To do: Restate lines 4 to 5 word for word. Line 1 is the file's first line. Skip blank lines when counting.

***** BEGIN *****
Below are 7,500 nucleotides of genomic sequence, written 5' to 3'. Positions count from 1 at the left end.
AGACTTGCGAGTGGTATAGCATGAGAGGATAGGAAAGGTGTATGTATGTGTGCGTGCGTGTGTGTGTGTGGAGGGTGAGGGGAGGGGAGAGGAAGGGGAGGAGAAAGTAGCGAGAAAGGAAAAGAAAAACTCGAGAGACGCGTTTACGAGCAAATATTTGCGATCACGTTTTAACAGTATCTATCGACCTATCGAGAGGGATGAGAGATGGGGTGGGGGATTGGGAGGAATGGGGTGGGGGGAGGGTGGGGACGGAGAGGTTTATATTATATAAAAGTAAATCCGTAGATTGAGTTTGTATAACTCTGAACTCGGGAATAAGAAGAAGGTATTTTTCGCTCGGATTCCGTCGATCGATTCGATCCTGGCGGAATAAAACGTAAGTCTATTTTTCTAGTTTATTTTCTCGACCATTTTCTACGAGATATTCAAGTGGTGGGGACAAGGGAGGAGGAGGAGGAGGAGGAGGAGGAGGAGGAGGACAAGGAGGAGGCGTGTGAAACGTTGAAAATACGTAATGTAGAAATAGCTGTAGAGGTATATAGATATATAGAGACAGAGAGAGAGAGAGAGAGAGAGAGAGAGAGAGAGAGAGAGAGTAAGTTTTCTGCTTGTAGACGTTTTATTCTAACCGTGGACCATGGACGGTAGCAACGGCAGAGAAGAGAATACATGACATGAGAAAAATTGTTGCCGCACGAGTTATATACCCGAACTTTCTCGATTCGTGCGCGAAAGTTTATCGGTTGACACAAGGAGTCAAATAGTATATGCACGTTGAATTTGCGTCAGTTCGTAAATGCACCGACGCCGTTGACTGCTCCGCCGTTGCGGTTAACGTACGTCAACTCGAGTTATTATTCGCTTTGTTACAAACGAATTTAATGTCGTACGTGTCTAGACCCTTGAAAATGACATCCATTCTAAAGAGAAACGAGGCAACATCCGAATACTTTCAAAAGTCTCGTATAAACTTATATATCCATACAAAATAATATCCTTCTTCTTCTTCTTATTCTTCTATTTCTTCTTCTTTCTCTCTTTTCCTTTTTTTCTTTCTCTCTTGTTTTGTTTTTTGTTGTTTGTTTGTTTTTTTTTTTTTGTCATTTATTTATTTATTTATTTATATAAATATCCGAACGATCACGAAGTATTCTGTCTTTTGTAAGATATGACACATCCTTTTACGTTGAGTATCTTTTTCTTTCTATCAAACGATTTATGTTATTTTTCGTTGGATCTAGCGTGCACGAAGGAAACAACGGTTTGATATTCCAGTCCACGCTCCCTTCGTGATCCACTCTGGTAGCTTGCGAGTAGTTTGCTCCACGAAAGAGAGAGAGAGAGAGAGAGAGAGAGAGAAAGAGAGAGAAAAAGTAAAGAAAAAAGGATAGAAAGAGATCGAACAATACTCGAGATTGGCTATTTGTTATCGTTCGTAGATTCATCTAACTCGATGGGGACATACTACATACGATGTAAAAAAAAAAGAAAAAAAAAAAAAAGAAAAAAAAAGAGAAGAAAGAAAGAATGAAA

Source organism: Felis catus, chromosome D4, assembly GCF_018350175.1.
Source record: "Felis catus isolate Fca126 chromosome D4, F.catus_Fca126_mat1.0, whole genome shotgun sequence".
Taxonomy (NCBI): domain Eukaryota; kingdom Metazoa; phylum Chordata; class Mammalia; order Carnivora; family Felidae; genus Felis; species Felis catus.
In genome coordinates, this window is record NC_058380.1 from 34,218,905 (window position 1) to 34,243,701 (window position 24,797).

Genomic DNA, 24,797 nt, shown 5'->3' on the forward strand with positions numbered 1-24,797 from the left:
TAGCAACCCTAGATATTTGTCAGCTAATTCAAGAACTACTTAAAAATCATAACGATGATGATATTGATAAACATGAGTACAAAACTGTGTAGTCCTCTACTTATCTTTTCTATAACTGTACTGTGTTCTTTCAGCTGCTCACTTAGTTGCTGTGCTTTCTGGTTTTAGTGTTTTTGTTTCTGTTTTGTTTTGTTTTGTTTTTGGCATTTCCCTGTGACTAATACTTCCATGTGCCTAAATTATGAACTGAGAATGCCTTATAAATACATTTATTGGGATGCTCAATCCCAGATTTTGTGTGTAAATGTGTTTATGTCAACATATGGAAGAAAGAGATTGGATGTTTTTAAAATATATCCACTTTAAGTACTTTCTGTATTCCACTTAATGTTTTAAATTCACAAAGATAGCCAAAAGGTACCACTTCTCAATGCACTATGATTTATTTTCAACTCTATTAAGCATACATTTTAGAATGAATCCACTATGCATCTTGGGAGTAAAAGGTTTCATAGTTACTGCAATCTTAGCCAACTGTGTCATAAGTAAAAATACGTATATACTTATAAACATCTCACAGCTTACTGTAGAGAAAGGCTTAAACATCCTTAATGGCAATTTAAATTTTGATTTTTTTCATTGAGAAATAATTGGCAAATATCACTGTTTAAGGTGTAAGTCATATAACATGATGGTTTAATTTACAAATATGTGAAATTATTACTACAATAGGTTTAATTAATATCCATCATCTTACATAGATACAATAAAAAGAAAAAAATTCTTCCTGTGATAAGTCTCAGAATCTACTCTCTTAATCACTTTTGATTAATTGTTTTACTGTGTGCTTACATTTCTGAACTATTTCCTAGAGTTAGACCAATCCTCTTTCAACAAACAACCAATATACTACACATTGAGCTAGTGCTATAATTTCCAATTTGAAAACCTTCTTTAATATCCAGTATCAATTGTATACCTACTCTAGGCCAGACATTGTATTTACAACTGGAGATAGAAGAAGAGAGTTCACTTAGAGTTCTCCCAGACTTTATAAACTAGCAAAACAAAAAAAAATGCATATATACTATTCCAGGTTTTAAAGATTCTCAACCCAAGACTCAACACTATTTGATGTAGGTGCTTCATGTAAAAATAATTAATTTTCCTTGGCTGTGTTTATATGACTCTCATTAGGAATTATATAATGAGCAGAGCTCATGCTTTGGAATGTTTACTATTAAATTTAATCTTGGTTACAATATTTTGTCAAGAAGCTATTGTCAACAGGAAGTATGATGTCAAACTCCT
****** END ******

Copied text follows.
Source record: "Felis catus isolate Fca126 chromosome D4, F.catus_Fca126_mat1.0, whole genome shotgun sequence".
Taxonomy (NCBI): domain Eukaryota; kingdom Metazoa; phylum Chordata; class Mammalia; order Carnivora; family Felidae; genus Felis; species Felis catus.